The past two months have been a weird time at the movies. “Paddington 2,” a sequel made by the folks behind “Harry Potter” that centers entirely around the misadventures of an animated talking bear who has a (worrying) addiction to marmalade, became the highest-rated film of all time on Rotten Tomatoes. Similarly, the latest “Star Wars” chapter, a multi-billion-dollar enterprise of blockbuster filmmaking, was almost universally beloved by critics for its willingness to take risks, while it simultaneously faced endless backlash from fanboys who saw director Rian Johnson as the antichrist holding their beloved childhood to a flaming torch.
The rules that critics have used to define what makes a “good movie” (Hollywood! History!) with “good” actors (Meryl! In a historical drama!) and “good” directors (Spielberg! Directing a movie about history!) no longer seem to hold entirely true.
Just take a look at the Academy Award nominations for Best Picture. This list includes a socially aware horror film, a coming-of-age tale, a real-time war saga from the director of “The Dark Knight Trilogy,” a fantastical story that involves a fish-man who loves eggs, an LGBTQ+ summer romance, a pitch-black revenge comedy, a detached love affair and yes, two self-important historical dramas, one of which stars Streep and is directed by Spielberg. The only thing these movies have in common is the fact that they are all competing head to head to win Best Picture.
This collection of films is the most thematically diverse set of nominees that the Academy has announced in recent memory, yielding choices from at least seven different genres. Sure, some typical Academy stalwarts have remained, such as “The Post” or “Darkest Hour,” but these films remain outliers, already “losers” in a race that is only warming up.
Generally speaking, genres such as horror, fantasy and coming-of-age — which were previously reserved for low-budget January releases, book adaptations and Disney Channel, respectively — are now taking both critics and the public by storm. Yet this sudden upsurge in the critical appreciation of commonly scoffed-at genre films raises the question of whether the nature of filmmaking itself is changing, or if we are.
On the one hand, the Academy and Hollywood finally seem to be making small strides in terms of diverse representation and storytelling. This isn’t saying much, seeing as six out of the nine films in the Best Picture category are still directed by white men, but it’s worth noting that the three films that are not, “Get Out,” “Lady Bird” and “The Shape of Water,” are also the three often considered frontrunners in the Oscar race. Films that exist outside the typical white-male Oscar formula are finally being funded, produced and made — and they’re good. Not just “good” — as one might refer to “Argo” or “The King’s Speech” — but good.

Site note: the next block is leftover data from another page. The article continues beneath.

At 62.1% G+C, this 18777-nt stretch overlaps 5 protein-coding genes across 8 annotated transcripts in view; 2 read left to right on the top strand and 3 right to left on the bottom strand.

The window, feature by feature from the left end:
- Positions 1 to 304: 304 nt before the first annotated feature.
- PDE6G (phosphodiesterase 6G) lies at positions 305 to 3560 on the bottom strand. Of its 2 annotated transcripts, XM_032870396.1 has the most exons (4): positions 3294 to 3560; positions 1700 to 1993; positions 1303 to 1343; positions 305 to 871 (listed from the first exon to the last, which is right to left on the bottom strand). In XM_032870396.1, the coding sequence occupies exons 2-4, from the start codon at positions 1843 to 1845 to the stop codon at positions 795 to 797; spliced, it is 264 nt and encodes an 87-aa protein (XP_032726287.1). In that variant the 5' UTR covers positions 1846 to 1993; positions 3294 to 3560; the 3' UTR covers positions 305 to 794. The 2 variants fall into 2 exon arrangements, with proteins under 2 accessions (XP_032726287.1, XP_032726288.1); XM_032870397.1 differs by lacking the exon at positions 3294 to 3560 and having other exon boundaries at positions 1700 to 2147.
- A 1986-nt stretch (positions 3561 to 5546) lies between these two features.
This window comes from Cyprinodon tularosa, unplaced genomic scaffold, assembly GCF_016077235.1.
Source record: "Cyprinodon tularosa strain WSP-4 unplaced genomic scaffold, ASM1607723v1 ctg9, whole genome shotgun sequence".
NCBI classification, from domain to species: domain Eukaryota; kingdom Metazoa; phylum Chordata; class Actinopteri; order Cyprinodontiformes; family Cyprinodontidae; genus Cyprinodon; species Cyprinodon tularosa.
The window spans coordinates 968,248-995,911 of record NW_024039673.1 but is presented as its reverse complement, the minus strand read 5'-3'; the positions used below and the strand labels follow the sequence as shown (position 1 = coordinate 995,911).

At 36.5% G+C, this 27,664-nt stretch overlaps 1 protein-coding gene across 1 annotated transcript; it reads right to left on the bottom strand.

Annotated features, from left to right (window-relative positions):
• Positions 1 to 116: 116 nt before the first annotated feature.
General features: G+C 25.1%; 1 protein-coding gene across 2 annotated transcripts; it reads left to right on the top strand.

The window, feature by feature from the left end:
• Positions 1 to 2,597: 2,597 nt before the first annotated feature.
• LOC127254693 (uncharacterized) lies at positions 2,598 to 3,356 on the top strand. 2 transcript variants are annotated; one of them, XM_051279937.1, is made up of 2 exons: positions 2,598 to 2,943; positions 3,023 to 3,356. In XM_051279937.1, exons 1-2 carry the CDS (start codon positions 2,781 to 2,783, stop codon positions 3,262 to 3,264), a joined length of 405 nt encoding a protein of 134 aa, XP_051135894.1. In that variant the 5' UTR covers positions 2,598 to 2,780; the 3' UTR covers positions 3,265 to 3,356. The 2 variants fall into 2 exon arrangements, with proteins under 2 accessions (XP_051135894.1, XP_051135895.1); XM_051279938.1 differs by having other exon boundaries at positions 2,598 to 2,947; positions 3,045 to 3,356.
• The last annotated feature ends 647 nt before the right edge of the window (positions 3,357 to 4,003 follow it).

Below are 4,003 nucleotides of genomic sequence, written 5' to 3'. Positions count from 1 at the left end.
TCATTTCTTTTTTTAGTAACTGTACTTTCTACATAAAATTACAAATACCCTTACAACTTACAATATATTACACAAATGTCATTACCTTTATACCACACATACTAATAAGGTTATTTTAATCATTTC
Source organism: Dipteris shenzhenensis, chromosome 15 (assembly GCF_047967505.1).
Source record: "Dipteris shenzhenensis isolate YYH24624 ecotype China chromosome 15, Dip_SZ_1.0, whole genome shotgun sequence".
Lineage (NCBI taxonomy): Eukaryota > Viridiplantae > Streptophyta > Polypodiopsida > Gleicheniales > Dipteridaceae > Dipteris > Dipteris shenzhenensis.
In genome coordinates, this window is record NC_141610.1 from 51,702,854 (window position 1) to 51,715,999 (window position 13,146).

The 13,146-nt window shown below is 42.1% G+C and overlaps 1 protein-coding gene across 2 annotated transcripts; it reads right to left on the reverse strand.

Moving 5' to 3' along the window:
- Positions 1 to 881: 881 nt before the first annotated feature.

This group of films also demonstrates the strengths of belonging to a genre by subverting the very rules set out by that genre. “Get Out” is known as one of the best horror films ever made not because it relies on ghosts and ghouls, jump scares and gore, but because it highlights the darkness and racism at the heart of the person who lives down the street from us and still has his “Hillary 2016” sign propped up on the front lawn. “Lady Bird” blew all other coming-of-age tales out of the water because it wasn’t about huge prom proposals, catfights or last-minute romantic reunions, but because it was about a group of kids getting high, microwaving leftovers and having a dance party to a Dave Matthews Band song.
These movies didn’t just turn their established genres on their heads for the sake of turning their established genres on their heads, but instead found the sincerity that exists within war, fantasy, comedy and horror. They weren’t concerned with following rules or breaking them, instead choosing to delve into the human element of a genre. Armie Hammer and Timothée Chalamet’s sparkling chemistry and removed wanting was always more important than actually detailing their sexual reunions, and del Toro made sure the earnestness in Sally Hawkins’ expressions was always prioritized over the adjacent Cold War shenanigans.
Del Toro ended up summarizing why this shift in filmmaking and genre-bending is so important when he told Variety that he intended to relay “a story not through the agents and the scientists, but through the janitors, the cleaning women who had to wipe the toilets, emptying the trash bins.” These are our new sci-fi heroes.
It almost doesn’t matter to me who wins the Academy Award on March 4th. The simple existence of these genre-bending films, in which a mute woman saves the day or a Black man survives to the end, is already a small victory for storytelling and representation. Next year, maybe we’ll have a big one.